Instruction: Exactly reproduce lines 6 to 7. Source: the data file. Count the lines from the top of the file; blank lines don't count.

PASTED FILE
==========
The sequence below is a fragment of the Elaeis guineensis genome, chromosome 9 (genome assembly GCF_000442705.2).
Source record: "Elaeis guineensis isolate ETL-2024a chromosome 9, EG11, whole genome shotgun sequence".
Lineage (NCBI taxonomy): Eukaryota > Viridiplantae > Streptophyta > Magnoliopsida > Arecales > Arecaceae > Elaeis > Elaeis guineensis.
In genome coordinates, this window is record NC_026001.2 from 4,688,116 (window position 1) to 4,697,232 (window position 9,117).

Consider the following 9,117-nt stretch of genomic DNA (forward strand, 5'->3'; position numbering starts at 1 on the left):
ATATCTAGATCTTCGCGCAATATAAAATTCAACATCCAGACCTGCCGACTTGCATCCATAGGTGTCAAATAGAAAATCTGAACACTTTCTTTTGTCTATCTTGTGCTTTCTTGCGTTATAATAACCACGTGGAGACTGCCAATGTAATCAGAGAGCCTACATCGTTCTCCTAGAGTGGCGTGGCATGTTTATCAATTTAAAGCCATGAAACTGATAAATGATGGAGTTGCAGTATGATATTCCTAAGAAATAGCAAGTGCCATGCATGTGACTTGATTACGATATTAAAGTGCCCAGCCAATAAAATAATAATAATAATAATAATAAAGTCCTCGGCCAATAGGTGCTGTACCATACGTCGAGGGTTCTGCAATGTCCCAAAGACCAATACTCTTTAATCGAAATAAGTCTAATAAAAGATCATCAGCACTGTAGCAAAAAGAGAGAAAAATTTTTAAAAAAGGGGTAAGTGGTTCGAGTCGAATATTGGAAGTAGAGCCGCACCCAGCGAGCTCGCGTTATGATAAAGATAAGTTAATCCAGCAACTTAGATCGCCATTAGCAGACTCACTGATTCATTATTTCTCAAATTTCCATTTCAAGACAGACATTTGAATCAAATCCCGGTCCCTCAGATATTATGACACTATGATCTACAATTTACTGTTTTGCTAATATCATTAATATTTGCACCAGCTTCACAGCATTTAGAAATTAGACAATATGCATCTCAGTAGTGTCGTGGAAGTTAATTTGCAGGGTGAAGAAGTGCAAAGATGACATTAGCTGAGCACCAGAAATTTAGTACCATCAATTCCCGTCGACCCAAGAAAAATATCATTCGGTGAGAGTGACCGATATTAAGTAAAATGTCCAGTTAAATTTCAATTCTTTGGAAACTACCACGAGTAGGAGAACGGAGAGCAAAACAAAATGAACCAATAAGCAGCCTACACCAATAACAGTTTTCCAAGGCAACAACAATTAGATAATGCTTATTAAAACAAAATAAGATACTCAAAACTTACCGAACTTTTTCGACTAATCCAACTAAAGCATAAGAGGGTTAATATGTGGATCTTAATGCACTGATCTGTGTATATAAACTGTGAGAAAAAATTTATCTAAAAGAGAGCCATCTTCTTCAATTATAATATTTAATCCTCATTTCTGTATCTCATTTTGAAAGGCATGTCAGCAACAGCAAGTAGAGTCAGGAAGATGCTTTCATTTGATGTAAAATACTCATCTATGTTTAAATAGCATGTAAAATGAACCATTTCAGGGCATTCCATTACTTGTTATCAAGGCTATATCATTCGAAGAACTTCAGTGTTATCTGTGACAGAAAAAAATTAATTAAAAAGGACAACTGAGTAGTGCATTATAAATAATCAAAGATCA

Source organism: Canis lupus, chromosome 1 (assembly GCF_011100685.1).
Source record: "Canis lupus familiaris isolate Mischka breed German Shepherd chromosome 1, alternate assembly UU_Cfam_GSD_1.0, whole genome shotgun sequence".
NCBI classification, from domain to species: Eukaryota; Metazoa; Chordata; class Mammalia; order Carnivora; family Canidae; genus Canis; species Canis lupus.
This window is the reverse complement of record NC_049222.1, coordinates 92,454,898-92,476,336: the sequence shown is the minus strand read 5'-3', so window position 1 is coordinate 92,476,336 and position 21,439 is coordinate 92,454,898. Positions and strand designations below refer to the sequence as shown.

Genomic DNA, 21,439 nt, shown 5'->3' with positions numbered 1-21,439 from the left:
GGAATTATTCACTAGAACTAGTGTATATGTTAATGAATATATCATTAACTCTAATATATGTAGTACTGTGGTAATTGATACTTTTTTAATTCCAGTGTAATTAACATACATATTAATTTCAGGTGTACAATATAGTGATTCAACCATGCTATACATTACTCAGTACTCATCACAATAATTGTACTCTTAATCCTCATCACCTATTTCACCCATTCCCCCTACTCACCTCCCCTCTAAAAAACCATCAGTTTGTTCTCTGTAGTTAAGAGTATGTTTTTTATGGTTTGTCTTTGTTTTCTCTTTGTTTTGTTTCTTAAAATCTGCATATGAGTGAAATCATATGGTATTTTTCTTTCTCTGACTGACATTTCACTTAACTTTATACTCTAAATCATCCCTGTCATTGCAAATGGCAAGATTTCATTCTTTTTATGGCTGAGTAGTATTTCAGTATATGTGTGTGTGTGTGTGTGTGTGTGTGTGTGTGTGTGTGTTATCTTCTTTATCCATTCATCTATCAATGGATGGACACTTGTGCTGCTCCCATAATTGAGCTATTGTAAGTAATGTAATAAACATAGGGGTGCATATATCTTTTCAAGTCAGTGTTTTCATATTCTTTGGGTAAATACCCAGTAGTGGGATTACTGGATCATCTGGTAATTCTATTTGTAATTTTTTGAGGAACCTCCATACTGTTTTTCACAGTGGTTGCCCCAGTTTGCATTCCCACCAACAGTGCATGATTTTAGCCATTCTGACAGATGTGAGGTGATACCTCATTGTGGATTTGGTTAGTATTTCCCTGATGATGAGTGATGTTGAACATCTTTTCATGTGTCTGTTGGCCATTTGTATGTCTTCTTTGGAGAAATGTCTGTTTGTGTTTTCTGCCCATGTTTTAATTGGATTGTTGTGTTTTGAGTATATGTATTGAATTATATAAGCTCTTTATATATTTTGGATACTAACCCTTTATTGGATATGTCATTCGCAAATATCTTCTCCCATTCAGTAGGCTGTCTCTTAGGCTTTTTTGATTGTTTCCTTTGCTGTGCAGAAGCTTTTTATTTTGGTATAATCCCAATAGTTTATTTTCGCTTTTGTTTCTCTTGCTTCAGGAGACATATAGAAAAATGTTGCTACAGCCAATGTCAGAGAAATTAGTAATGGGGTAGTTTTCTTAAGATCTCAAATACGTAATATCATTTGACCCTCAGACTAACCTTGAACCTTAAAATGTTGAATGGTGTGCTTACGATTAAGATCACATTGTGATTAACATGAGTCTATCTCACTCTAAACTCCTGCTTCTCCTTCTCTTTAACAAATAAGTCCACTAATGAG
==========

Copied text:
ATATCTAGATCTTCGCGCAATATAAAATTCAACATCCAGACCTGCCGACTTGCATCCATAGGTGTCAAATAGAAAATCTGAACACTTTCTTTTGTCTATCTTGTGCTTTCTTGCGTTATAATAACCACGTGGAGACTGCCAATGTAATCAGAGAGCCTACATCGTTCTCCTAGAGTGGCGTGGCATGTTTATCAATTTAAAGCCATGAAACTGATAAATGATGGAGTTGCAGTATGATATTCCTAAGAAATAGCAAGTGCCATGCATGTGACTTGATTACGATATTAAAGTGCCCAGCCAATAAAATAATAATAATAATAATAATAAAGTCCTCGGCCAATAGGTGCTGTACCATACGTCGAGGGTTCTGCAATGTCCCAAAGACCAATACTCTTTAATCGAAATAAGTCTAATAAAAGATCATCAGCACTGTAGCAAAAAGAGAGAAAAATTTTTAAAAAAGGGGTAAGTGGTTCGAGTCGAATATTGGAAGTAGAGCCGCACCCAGCGAGCTCGCGTTATGATAAAGATAAGTTAATCCAGCAACTTAGATCGCCATTAGCAGACTCACTGATTCATTATTTCTCAAATTTCCATTTCAAGACAGACATTTGAATCAAATCCCGGTCCCTCAGATATTATGACACTATGATCTACAATTTACTGTTTTGCTAATATCATTAATATTTGCACCAGCTTCACAGCATTTAGAAATTAGACAATATGCATCTCAGTAGTGTCGTGGAAGTTAATTTGCAGGGTGAAGAAGTGCAAAGATGACATTAGCTGAGCACCAGAAATTTAGTACCATCAATTCCCGTCGACCCAAGAAAAATATCATTCGGTGAGAGTGACCGATATTAAGTAAAATGTCCAGTTAAATTTCAATTCTTTGGAAACTACCACGAGTAGGAGAACGGAGAGCAAAACAAAATGAACCAATAAGCAGCCTACACCAATAACAGTTTTCCAAGGCAACAACAATTAGATAATGCTTATTAAAACAAAATAAGATACTCAAAACTTACCGAACTTTTTCGACTAATCCAACTAAAGCATAAGAGGGTTAATATGTGGATCTTAATGCACTGATCTGTGTATATAAACTGTGAGAAAAAATTTATCTAAAAGAGAGCCATCTTCTTCAATTATAATATTTAATCCTCATTTCTGTATCTCATTTTGAAAGGCATGTCAGCAACAGCAAGTAGAGTCAGGAAGATGCTTTCATTTGATGTAAAATACTCATCTATGTTTAAATAGCATGTAAAATGAACCATTTCAGGGCATTCCATTACTTGTTATCAAGGCTATATCATTCGAAGAACTTCAGTGTTATCTGTGACAGAAAAAAATTAATTAAAAAGGACAACTGAGTAGTGCATTATAAATAATCAAAGATCA

Source organism: Canis lupus, chromosome 1 (assembly GCF_011100685.1).